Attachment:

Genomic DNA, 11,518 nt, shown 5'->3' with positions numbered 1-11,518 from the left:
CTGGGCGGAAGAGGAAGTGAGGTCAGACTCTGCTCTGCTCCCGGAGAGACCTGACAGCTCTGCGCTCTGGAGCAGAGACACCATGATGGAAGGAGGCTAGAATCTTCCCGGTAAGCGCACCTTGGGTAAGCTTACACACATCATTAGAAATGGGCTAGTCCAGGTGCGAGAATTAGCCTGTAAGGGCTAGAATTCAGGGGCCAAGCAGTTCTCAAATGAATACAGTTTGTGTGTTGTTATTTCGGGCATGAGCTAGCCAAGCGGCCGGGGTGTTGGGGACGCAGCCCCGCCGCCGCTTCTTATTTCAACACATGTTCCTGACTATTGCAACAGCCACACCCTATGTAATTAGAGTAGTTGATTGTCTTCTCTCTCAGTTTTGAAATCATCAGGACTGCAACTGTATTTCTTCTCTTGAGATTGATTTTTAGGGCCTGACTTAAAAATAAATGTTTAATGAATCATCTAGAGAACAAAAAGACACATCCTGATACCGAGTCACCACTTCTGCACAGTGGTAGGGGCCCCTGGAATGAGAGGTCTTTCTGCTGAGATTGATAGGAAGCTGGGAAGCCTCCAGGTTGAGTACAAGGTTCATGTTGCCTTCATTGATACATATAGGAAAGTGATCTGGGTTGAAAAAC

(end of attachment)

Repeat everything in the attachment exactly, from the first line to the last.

Genomic DNA, 11,518 nt, shown 5'->3' with positions numbered 1-11,518 from the left:
CTGGGCGGAAGAGGAAGTGAGGTCAGACTCTGCTCTGCTCCCGGAGAGACCTGACAGCTCTGCGCTCTGGAGCAGAGACACCATGATGGAAGGAGGCTAGAATCTTCCCGGTAAGCGCACCTTGGGTAAGCTTACACACATCATTAGAAATGGGCTAGTCCAGGTGCGAGAATTAGCCTGTAAGGGCTAGAATTCAGGGGCCAAGCAGTTCTCAAATGAATACAGTTTGTGTGTTGTTATTTCGGGCATGAGCTAGCCAAGCGGCCGGGGTGTTGGGGACGCAGCCCCGCCGCCGCTTCTTATTTCAACACATGTTCCTGACTATTGCAACAGCCACACCCTATGTAATTAGAGTAGTTGATTGTCTTCTCTCTCAGTTTTGAAATCATCAGGACTGCAACTGTATTTCTTCTCTTGAGATTGATTTTTAGGGCCTGACTTAAAAATAAATGTTTAATGAATCATCTAGAGAACAAAAAGACACATCCTGATACCGAGTCACCACTTCTGCACAGTGGTAGGGGCCCCTGGAATGAGAGGTCTTTCTGCTGAGATTGATAGGAAGCTGGGAAGCCTCCAGGTTGAGTACAAGGTTCATGTTGCCTTCATTGATACATATAGGAAAGTGATCTGGGTTGAAAAAC